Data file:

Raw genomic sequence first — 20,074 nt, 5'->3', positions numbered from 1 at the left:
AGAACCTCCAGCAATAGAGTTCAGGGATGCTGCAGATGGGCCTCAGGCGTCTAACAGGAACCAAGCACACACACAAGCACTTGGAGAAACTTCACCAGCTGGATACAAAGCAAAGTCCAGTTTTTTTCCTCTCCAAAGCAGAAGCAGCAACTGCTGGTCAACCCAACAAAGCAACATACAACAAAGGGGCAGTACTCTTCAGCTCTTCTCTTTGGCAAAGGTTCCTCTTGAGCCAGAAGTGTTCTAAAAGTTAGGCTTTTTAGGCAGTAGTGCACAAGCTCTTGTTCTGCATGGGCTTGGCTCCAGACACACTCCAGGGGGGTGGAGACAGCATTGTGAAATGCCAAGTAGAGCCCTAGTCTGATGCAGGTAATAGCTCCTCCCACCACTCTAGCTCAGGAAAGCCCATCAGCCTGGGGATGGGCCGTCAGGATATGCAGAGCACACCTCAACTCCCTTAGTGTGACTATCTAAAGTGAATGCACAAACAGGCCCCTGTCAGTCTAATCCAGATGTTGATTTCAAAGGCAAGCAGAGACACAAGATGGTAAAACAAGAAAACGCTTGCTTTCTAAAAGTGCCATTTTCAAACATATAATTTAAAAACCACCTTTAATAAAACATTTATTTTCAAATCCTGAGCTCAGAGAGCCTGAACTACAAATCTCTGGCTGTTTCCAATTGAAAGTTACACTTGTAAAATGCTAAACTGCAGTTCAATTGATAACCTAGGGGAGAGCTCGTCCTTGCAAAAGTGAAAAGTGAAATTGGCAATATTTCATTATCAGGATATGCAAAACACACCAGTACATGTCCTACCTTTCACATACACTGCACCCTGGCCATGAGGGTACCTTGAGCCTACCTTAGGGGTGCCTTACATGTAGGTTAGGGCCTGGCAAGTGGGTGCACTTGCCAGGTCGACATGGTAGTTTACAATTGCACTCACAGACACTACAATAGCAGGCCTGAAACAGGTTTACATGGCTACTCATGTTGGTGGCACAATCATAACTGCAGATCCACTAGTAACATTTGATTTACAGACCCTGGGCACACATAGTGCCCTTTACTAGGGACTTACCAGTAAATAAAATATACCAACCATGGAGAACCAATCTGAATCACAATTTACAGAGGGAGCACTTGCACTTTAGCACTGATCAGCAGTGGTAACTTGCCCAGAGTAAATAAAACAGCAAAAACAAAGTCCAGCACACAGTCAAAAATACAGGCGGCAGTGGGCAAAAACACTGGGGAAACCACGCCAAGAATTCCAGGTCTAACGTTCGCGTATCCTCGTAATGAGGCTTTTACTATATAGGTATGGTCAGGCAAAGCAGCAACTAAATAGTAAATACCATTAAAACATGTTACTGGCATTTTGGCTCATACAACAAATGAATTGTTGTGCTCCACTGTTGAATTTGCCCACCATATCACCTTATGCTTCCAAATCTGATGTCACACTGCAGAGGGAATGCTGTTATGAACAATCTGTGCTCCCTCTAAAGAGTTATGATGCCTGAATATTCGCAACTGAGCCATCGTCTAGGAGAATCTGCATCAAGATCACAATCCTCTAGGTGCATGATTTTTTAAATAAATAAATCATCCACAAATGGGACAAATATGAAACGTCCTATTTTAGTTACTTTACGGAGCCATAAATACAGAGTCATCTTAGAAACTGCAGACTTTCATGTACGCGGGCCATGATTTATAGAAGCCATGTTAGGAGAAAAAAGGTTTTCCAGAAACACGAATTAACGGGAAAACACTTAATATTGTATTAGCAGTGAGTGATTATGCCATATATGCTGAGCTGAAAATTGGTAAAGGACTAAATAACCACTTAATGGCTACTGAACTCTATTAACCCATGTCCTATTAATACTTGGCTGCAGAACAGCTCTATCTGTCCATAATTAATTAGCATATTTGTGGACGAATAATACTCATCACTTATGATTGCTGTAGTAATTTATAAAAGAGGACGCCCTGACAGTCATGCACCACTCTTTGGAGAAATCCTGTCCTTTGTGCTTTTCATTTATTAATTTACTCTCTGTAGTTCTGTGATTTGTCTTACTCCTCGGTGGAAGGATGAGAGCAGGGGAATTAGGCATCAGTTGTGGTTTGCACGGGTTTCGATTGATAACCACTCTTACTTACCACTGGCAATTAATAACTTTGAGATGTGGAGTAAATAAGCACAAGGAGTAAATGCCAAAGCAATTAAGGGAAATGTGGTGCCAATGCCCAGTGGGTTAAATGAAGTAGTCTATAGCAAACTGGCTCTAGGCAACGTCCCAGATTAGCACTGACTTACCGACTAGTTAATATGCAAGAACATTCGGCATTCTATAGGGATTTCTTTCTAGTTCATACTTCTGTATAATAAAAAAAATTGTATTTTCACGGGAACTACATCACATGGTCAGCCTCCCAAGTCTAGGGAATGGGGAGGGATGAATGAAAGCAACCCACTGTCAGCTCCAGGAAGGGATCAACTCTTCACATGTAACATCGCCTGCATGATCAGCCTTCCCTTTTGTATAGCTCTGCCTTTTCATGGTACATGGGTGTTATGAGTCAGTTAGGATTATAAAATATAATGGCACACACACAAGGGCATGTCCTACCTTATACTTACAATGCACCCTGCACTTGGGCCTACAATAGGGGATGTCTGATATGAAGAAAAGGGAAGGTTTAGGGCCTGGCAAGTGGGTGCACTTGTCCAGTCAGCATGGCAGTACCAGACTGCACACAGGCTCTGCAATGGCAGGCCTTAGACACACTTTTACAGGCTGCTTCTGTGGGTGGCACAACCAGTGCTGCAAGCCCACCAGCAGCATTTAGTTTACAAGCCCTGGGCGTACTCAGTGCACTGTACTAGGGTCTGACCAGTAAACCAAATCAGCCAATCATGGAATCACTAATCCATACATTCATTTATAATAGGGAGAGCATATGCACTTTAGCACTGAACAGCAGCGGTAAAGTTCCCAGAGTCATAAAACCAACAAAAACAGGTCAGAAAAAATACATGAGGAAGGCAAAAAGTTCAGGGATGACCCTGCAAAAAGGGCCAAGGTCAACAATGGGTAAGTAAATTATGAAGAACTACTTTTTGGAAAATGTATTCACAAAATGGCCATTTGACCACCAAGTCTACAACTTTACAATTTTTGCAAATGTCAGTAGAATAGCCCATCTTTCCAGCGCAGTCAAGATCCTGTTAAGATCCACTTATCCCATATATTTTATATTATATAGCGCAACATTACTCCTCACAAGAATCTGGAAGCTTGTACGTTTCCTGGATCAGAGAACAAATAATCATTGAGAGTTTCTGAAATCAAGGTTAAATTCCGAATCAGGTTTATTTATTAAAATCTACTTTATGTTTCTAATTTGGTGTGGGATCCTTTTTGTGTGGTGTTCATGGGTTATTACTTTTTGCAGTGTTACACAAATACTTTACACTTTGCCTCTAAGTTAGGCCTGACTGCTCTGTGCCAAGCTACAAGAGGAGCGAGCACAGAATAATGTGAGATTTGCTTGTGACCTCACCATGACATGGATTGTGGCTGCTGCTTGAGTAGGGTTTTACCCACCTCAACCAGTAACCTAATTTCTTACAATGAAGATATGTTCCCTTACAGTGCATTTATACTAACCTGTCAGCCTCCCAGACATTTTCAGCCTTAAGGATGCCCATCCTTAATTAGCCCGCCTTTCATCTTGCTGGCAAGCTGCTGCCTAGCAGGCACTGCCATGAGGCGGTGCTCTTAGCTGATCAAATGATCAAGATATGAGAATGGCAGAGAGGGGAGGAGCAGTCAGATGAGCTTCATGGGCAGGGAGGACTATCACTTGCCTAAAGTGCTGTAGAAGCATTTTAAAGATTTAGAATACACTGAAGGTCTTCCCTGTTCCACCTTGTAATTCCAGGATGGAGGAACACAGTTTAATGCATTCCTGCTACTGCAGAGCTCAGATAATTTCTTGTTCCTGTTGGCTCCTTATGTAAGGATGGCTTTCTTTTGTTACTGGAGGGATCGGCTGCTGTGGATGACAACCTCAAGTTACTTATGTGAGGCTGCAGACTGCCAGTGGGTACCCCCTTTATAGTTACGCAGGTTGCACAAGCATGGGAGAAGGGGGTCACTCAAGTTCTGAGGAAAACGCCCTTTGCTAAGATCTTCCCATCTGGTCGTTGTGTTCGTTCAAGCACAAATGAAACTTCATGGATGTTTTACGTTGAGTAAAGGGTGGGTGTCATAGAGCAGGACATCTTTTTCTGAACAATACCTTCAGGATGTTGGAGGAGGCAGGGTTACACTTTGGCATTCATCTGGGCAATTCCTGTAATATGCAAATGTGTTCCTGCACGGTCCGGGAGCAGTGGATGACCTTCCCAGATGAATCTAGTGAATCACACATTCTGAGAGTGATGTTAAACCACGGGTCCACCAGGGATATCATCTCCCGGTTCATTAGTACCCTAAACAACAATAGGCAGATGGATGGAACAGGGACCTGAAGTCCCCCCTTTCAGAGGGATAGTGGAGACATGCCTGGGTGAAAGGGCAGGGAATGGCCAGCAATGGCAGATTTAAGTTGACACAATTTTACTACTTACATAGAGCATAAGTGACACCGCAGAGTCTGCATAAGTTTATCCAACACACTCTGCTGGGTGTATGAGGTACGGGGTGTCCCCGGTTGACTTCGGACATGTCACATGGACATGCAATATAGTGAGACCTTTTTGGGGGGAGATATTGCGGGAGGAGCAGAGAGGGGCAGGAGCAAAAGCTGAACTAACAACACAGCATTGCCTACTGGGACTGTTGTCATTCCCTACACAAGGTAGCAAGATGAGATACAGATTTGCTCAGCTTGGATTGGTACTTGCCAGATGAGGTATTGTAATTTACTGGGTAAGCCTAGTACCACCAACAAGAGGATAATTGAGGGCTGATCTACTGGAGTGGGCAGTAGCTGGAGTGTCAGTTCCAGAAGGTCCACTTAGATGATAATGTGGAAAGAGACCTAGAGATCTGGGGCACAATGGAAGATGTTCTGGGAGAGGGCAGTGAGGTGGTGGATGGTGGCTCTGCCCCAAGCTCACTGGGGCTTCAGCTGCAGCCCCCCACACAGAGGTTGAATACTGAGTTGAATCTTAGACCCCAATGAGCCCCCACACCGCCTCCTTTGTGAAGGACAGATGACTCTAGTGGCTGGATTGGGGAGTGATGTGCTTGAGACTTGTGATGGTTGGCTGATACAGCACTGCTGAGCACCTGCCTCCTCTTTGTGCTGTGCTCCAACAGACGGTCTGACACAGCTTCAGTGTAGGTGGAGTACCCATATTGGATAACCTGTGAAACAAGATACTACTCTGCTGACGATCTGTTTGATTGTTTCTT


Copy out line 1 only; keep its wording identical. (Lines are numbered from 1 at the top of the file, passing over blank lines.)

Raw genomic sequence first — 20,074 nt, 5'->3', positions numbered from 1 at the left: